But, as is the case with any sector, it’s up against competition. Bauer Media, for example, has recently launched a special augmented reality issue of celebrity gossip magazine Heat relying on technology from Blippar rival Aurasma – a spin-off of Autonomy that’s similarly developing a bespoke white label app for a special AR edition of Condé Nast’s GQ men’s magazine, due out in September. The publisher has previously worked with another UK start-up in the space, producing an AR issue of Tatler to commemorate The Queen’s Diamond Jubilee together with Zappar.
All three companies are aiming to become the dominant player in image recognition AR, as distinct from the location-based kind three-year-old Dutch tech firm Layar has perhaps done most to promote in Europe at least. Layar is now making image recognition its focus, according to Butcher, who maintains that Blippar was first to market in this increasingly contested field. Either way, she’s proud to be part of such a vibrant scene.
“I think the Brits have been quiet on tech innovation for a while now. We did have all the 1998-2000 flurry of activity with start-ups but we’ve kind of beaten ourselves up about it a bit since then,” she says. “We haven’t really shouted about anything. Mobile and this space has been the next mushroom of excitement that’s come out of London and we’re really excited to see all the innovation coming out of the UK and Europe.”
Blippar has had the support of UK Trade & Investment after winning a competition in November last year to discover the best in UK innovation. The organisation sponsored the firm to present at the Consumer Electronics Show in Las Vegas in January and the Mobile World Congress in Barcelona in February.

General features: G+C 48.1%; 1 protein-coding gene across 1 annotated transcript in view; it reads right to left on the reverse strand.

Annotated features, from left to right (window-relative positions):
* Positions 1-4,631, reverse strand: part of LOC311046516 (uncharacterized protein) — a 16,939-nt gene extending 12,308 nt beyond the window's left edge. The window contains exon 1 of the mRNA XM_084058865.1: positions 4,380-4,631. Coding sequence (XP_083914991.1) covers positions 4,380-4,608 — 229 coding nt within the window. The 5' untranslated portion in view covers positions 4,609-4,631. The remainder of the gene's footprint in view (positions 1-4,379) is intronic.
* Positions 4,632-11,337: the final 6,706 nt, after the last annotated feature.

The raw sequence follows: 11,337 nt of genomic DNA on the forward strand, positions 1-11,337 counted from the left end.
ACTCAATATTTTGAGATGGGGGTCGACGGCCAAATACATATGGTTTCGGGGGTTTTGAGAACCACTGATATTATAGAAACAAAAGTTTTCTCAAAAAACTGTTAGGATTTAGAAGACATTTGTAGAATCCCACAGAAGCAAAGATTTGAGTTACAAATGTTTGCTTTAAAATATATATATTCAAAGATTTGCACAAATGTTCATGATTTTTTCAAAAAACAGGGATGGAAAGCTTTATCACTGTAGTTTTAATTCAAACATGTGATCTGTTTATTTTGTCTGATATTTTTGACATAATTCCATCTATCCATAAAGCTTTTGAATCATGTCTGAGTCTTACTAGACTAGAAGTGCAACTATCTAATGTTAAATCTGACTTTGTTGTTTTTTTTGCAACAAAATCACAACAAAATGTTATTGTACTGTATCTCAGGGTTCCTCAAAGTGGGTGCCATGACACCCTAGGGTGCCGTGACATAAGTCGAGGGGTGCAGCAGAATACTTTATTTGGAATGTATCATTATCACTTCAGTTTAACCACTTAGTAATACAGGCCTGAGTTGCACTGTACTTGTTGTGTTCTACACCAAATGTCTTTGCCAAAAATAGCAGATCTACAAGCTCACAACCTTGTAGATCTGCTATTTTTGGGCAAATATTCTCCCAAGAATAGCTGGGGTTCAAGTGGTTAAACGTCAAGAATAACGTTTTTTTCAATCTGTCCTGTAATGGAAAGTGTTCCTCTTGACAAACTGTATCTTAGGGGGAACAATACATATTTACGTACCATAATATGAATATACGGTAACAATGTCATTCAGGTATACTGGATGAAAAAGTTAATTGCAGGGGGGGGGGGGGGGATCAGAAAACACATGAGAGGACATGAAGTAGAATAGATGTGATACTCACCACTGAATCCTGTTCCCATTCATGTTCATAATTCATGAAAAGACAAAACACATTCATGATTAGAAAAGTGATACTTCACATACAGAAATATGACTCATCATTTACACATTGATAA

“We’ve become a sort of poster girl for the best of British and we fully intend to be that,” says Butcher.
She cites UK music recognition service Shazam as the kind of company she admires, though after celebrating its 10-year anniversary in 2011 the latter is hardly a start-up.
“Because of the parallels of them being the ears of the phone while we’re aspiring to be the eyes of the phone and using those as ways to interpret the world around us, there’s a lot we can learn from their success and their model and how we evolve that,” says Butcher.
Shazam raised US$32m in third round financing shortly before clocking up its first decade. A few months prior, Layar raised a €10m (US$7.9m) second round. Beyond the virtual lipstick and roaring T-rexes, it will be interesting to see how much Blippar’s future investors are prepared to bet on the virtual world.